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Tinning Explained

Discussion in 'General Electronics Discussion' started by CubeRider, Apr 13, 2013.

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  1. CubeRider

    CubeRider

    32
    0
    Mar 15, 2013
    Hey guys.

    I wondered if someone could give me a little more advice please on the tinning procedure of soldering.

    If anyone has read my last few posts it was about a faulty soldering station which I managed to get a refund.

    So ... I have just got back from town and unboxed this:

    http://www.maplin.co.uk/60w-professional-lcd-solder-station-with-esd-protection-511927#accessories


    I am hoping this will be a good iron, I bought it based on these glowing reviews:

    http://www.amazon.co.uk/product-reviews/B004X25LW8/ref=dp_top_cm_cr_acr_txt?ie=UTF8&showViewpoints=1


    I also bought extra tips that work with this iron:

    http://www.amazon.co.uk/gp/product/B009LEDSPK/ref=cm_cr_asin_lnk


    So onto my questions, because this is a new iron I want to do this right from the start and have good practice skills for when I solder.

    Q1. Firstly with this being a new tip, am I right in thinking that I need to dip the tip in flux and wrap some 60-40 solder around the end of the tip and switch on the iron ? let this melt and wipe off and that is done ? do I do this every time or first time only ?

    Or is it a case of just swtich it on and wait for it to get up to temp and with 60-40 solder that would be enough to tin the tip without the use for flux ?

    Q2. Once the tip is tinned, how do I know when to tin again and what procedure do I use ? in the past when I have tried to use lead-free solder it just heats into a ball and falls off, maybe this wouldnt happen with 60-40 solder ? how would you recommend I go about keeping the tip tinned.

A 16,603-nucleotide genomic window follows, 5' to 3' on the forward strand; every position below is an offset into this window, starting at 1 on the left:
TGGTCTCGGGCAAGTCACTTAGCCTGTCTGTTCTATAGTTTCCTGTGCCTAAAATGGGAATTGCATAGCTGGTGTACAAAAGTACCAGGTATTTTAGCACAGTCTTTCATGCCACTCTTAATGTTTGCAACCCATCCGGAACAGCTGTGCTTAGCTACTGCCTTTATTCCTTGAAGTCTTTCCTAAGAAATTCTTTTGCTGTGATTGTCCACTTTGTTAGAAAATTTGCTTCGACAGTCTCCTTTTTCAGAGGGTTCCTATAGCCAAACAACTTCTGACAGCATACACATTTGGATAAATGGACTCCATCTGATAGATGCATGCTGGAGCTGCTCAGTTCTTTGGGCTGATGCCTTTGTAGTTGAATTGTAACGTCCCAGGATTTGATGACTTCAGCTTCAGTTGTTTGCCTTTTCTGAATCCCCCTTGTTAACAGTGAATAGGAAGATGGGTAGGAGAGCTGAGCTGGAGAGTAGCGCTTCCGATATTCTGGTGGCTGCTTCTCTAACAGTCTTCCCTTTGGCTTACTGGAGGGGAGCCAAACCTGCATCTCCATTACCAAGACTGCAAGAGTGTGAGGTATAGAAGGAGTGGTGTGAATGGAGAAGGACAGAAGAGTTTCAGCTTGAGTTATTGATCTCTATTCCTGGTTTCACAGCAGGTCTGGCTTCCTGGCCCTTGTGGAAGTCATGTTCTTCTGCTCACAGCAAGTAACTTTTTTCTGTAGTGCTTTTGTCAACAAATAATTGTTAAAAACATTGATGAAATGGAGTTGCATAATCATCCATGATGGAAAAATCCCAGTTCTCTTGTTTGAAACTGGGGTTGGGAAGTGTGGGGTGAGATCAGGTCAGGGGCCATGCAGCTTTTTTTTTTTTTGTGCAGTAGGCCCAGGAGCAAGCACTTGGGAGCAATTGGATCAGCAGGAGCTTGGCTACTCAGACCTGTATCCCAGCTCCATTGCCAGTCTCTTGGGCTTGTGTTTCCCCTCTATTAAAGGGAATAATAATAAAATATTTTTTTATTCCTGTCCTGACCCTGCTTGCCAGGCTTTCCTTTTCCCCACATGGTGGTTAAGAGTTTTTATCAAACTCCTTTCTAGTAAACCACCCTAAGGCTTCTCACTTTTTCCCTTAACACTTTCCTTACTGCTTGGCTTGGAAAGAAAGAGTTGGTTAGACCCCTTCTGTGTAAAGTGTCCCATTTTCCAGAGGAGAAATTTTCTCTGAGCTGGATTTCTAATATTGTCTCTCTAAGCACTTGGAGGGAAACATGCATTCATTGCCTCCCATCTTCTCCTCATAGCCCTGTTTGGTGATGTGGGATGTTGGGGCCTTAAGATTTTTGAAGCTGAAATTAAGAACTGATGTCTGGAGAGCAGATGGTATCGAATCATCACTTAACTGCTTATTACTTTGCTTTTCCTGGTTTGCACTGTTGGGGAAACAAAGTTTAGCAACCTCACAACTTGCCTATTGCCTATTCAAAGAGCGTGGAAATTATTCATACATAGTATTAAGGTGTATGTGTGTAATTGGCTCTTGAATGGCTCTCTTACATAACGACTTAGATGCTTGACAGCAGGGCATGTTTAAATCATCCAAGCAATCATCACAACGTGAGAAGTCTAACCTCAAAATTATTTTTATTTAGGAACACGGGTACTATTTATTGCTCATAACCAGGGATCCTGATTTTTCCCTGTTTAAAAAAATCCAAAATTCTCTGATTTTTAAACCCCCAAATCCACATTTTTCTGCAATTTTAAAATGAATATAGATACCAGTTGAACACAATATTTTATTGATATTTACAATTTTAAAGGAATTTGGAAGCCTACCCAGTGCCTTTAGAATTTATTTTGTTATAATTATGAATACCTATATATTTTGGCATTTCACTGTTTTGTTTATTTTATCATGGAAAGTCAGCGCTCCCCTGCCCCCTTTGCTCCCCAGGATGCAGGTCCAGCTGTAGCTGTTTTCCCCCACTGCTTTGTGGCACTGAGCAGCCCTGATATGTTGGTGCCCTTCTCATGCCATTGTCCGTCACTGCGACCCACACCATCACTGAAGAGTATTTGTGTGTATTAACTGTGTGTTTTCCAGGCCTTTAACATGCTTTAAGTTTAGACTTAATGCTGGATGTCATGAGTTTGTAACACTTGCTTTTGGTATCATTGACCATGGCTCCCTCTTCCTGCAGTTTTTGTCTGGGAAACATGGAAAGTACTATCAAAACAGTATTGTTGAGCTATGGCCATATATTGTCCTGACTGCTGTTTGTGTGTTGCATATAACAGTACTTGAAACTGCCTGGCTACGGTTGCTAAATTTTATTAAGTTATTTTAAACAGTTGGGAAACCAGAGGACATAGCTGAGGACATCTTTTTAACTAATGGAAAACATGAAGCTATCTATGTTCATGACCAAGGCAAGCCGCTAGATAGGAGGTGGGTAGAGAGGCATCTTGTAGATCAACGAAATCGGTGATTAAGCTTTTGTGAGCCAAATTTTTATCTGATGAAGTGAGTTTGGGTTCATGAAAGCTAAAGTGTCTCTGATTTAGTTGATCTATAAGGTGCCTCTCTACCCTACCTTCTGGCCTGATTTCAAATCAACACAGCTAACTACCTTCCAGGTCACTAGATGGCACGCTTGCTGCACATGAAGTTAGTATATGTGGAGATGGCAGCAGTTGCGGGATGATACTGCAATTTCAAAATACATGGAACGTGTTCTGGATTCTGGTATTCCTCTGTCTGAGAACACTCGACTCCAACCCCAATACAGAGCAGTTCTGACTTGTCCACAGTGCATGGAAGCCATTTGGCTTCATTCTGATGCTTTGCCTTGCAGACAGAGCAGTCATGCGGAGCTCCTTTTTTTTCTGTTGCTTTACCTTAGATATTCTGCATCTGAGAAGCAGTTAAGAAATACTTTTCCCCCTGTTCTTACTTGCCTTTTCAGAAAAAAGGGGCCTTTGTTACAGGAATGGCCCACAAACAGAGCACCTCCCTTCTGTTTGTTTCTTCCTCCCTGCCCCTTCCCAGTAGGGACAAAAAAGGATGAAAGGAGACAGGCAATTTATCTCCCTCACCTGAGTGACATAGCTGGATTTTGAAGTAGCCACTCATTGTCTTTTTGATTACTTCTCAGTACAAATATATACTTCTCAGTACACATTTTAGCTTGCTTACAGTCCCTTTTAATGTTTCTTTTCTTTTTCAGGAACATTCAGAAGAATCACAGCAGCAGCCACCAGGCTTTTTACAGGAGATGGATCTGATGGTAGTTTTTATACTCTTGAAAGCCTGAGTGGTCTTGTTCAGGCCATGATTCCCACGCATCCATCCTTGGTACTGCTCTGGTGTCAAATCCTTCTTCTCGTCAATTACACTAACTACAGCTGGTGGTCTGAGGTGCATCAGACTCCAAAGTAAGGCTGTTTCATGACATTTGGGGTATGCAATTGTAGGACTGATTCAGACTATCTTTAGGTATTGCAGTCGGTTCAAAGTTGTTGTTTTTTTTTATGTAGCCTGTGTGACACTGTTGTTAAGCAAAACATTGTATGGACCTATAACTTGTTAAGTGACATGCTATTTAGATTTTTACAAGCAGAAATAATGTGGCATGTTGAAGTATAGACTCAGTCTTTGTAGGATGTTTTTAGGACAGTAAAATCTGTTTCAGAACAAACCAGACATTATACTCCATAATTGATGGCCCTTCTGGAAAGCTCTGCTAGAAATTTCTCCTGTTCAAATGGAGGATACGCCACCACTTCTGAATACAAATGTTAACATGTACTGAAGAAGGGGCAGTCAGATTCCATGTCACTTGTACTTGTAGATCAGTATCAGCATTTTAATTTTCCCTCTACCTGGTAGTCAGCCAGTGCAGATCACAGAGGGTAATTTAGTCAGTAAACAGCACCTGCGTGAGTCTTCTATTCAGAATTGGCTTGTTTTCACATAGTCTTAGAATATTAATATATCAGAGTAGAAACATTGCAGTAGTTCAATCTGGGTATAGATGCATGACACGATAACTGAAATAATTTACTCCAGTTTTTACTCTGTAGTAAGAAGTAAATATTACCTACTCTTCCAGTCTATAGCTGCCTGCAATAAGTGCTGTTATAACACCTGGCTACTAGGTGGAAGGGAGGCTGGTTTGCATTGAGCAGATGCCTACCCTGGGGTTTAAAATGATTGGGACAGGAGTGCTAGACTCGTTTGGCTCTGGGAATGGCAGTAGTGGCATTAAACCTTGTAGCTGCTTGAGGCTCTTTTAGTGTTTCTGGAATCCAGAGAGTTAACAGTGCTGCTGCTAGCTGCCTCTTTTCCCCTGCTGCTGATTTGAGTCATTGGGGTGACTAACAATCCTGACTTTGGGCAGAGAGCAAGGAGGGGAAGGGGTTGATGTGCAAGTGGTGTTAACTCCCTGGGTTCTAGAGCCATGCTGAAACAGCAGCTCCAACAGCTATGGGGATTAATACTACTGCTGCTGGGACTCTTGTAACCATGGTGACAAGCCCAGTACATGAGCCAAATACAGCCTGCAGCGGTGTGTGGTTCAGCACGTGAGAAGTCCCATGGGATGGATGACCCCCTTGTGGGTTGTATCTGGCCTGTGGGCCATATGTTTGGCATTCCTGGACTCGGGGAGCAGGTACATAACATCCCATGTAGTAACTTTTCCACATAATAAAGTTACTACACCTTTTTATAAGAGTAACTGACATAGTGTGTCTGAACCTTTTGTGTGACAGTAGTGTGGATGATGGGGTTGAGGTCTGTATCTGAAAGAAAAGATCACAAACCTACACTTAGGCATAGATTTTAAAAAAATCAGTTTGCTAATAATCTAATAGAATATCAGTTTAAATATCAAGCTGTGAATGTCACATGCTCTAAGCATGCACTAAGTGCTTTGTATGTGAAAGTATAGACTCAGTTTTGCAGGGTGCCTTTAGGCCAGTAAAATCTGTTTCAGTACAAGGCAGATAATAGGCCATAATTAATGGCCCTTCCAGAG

Q3. 60-40 solder comes in different sizes, would say 1.2mm diameter be ok or do I need a thicker solder for circuit boards ?

    Q4. The flux I used twice in a failed attempt to tin gave off an aweful smell, it says on it that its proven to cause birth defects and cause cancer or something, so that worries me, as does breathing in the fumes from the 60-40 solder. Can anyone tell me a way around this, is there a certain mask that I need ? or would a fume extractor do the job ?

    I am going to resist turning on the solder station until I know what I am doing lol that way I can start off on the right footing and get busy making cool things with electronics :)

    Thanks ever so much in advance to anyone who can help me with this thread.

    Matt :D
     
  2. eKretz

    eKretz

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    Apr 8, 2013
    This is very very important to get done as soon as the iron comes up to temperature the first time. If you let it sit at temperature for even a few minutes it will oxidize and won't take solder at all until you remove the oxidation. I have seen people talk about the solder wrap method but it's unnecessary IMO. I just set the iron to 650°F, ~350°C and keep giving the tip a quick dip in the flux and touching the solder to the tip as it gets warm, once every few seconds or so. As soon as the solder begins to melt on the tip keep feeding it onto the tip and rotating the iron to get a good even coverage of the entire tip all the way around and up about 1/4" or 6mm from the tip. If solder dribbles off the iron and falls on your worktable, so be it. Then I give it a quick dip in the flux again and a flick to remove excess solder, and a quick wipe on a brass pad or damp sponge. You're ready to go.